These were the very first paragraphs I read on the very first day of this year. I suspect I may not read anything more beautiful or near-perfect for the rest of 2015.
“There is a coarse grain in the air of the American Experience, and know it or not it has marked all of us, the way coal dust etches fixed black lines upon the lungs of miners who feel the tug with every laugh and sigh.
It is a weather system all its own, our humid cultural atmosphere: sweet as magnolia, as oily and foreboding as gunmetal upon the tongue. From the auction block to the Harlem Renaissance and on to Selma; from the Appalachian Trail to Attica; from Lewis and Clark to Harpo, Chico, Sacco, and Vanzetti; Lincoln and Douglas through to Washington’s current rancorous desperations — our national narrative, historically, has been a moveable feast, both beautiful and brutal, and it’s never been more authenticall articulated than in the language of folk songs, for they stand outside of time and speak freely, with loyalty to nothing but the truth.
Understand that when I speak of folk, it is not as a genre distinction beholden to any particular tone or instrumentation, but rather is specific to songs — ones that grow out of a regional landscape, and speak to and of those who have done the same; thus the great long table has chairs not only for Doc Boggs and the Carter Family, but Little Richard as well. Sister Rosetta sitteth at the right hand of Louis Armstrong, the father almighty, but also across from Link Wray and Nina Simone; Leadbelly and Lee Dorsey; Charles Mingus, Robert Johnson, Woody Guthrie, Geechie Wiley, and Duke Ellington; Bessie Smith, and Hank Williams; all of them giving voice to the country’s collective ragged and weary soul, its ferocious and troubled heart.
Songs tell our story most authentically because, like us, they are constantly evolving within their framework, forever being reimagined and reanimated. Every time they are taken up and sung out they are newly ratified, as all truths demand to be. Facts are cast in bronze — throw shadows and collect dust, I mean to say, but Truth is a river; and it’s sliding moan is our familial song upon it. Songs deconstruct our singular experiences and reassemble them as useful mythologies, to be parsed and shared in both sharp unison and blurred harmony. “Spike Driver’s Blues” and “Pretty Boy Floyd” underscore our distinct human condition, our cultural character, more authentically and viscerally than does, say, the Constitution. They represent only two, but are true living documents that stride and wail, invite themselves onto our tongues and then into the air like sparks from a stirred fire; are rooted in suffering and borne aloft by the deep desire not to be.
Songs are our signifiers, lifting our spirits and bubbling beneath us like subtitles, explaining us to ourselves.“
Opening paragraphs of the articleGo Tell It On The Mountain: Greg Leisz And The Architecture Of Song by Joe Henry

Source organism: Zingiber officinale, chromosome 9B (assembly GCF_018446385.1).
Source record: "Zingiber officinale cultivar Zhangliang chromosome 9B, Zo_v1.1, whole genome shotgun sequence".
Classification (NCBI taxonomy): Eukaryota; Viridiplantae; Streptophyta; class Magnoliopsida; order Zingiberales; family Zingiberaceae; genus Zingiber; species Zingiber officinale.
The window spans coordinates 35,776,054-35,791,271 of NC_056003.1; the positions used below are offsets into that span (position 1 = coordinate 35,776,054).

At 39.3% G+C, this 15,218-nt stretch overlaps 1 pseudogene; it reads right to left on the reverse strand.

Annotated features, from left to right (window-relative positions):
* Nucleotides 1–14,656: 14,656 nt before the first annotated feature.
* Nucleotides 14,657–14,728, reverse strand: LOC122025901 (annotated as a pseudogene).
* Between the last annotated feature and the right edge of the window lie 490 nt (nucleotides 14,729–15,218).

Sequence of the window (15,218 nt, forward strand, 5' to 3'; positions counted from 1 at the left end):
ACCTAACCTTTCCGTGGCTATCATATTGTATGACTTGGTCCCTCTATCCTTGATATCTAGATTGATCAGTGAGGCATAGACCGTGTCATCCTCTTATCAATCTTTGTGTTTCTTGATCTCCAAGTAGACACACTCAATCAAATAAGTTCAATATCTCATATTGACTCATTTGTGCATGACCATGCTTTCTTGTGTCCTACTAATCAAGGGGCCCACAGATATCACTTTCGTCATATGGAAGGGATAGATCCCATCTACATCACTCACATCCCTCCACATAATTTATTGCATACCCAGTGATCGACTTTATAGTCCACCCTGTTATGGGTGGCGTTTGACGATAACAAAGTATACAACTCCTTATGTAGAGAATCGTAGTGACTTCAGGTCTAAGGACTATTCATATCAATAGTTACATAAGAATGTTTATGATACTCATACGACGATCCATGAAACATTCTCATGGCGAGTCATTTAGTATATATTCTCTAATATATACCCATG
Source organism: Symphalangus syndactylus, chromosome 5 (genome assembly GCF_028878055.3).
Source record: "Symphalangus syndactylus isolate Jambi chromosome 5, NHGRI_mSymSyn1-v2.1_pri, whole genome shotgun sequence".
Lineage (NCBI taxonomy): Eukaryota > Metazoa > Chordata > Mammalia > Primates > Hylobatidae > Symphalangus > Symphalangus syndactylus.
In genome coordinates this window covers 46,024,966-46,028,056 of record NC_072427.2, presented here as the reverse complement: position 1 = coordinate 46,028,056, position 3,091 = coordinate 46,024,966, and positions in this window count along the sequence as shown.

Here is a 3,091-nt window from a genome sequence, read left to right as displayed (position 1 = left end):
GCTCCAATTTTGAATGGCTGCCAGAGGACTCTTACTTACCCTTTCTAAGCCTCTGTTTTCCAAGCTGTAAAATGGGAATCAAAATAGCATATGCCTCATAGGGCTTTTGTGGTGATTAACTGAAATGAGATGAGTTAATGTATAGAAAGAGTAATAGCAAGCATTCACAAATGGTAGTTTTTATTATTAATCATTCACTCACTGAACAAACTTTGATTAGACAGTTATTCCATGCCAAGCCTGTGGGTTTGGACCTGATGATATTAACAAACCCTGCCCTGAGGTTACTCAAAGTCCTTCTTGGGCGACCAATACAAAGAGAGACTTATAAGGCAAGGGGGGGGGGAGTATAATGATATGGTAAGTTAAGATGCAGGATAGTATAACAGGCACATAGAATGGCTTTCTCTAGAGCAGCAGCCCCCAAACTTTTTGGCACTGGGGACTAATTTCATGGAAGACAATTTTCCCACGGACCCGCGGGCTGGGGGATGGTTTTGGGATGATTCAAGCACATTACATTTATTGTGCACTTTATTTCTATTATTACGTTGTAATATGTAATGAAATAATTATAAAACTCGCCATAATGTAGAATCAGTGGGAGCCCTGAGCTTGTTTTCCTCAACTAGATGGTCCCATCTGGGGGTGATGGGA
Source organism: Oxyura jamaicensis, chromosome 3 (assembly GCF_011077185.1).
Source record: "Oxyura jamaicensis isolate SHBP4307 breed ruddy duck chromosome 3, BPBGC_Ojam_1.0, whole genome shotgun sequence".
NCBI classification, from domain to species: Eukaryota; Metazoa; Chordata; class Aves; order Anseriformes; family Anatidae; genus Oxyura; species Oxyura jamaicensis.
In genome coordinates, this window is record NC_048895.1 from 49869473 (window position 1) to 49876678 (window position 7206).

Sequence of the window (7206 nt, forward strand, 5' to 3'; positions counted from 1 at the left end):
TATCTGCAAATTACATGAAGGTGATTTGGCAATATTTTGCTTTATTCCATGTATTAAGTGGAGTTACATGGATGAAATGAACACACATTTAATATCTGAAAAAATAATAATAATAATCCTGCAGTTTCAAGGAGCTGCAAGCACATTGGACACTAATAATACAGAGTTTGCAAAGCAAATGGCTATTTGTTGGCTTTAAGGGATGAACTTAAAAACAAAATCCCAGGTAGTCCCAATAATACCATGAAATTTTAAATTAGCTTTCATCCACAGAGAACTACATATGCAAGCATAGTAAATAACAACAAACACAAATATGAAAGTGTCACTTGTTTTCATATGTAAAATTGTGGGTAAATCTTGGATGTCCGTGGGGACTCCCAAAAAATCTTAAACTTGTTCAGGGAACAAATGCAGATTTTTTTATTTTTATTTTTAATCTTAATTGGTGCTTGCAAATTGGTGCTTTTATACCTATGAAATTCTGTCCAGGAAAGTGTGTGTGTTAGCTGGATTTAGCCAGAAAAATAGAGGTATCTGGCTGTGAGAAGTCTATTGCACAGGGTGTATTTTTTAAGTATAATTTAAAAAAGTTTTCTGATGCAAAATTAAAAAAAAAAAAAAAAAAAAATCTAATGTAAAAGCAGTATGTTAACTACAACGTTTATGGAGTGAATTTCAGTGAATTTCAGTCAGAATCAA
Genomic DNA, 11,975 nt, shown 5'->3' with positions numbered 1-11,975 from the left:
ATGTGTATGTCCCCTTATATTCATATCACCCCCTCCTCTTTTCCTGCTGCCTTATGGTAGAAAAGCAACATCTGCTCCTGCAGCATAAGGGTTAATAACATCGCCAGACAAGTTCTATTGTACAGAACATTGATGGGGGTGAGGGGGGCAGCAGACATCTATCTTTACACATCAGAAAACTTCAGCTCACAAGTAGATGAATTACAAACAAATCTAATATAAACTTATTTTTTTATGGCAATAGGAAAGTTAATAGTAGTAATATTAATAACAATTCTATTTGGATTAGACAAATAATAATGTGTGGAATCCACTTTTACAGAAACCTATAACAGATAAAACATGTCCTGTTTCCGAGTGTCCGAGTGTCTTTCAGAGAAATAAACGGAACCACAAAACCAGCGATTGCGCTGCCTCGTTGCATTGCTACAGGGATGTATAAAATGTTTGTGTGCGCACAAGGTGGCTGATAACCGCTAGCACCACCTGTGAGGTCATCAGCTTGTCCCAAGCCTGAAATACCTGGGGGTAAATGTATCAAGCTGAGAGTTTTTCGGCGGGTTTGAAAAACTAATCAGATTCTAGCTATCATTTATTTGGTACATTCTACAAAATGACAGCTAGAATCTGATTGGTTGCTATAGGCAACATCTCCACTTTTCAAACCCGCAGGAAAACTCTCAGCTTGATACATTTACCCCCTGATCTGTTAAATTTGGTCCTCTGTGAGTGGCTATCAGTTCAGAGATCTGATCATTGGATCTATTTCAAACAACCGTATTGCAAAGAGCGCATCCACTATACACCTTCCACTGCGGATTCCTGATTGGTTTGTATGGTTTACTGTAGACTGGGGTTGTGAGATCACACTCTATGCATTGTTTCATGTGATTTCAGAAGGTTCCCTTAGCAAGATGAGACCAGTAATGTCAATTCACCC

Well, I’ve obviously done a spectacularly poor job of blogging in 2014. No doubt my two or three readers must assume I have given it up completely. Surprise! I am back to briefly mention a few highlights of 2014 which, had I been writing regularly, would have undeniably been among the topics herein.
For our first show of the year, Suzy and I saw Justin Townes Earle at City Winery back in mid-March. As seems to be the case with JTE, it was an extremely relaxed and informal affair. He wasn’t in particularly good voice for the first couple songs, but then he found his footing and it turned out to be an excellent show. JTE may never hit the level of near-genius that marked father Steve’s best work, but in my estimation, at just the moment when Papa Steve’s output has become progressively uninspired and lackluster, Justin keeps getting better and better with each successive record. I’m all in.
One Saturday in July, I headed to Oak Hill, NY with my buddy Jim to check out the Grey Fox Bluegrass Festival. Always mentioned along with Merlefest, Gettysburg, Telluride, and a few others as a top-tier fest, it’s one I’ve heard and read about for most of my life. As a veteran of more Merlefests than I can count, I was excited to see how Grey Fox compared. It did not disappoint. In fact I give it points over Merlefest for manageability. Merlefest is outstanding for what it is, and truly offers something for everyone all day, every day. But it is simply HUGE. Overwhelmingly so. Grey Fox is big enough to satisfy, but small enough to get around to everything you want to see.
As long as I’m on the subject of bluegrass, I’ll quickly mention another great City Winery show from just a couple months ago: the return of the legendary Hot Rize. Back after a 20+ year absence, with a new album and a corresponding tour, it’s as if they’ve never missed a beat. With the stellar guitarist Bryan Sutton filling the role of the late Charles Sawtelle, and Tim O’Brien’s vocal work standing front and center as always, there is simply no match for this band. This is as good as it gets, folks.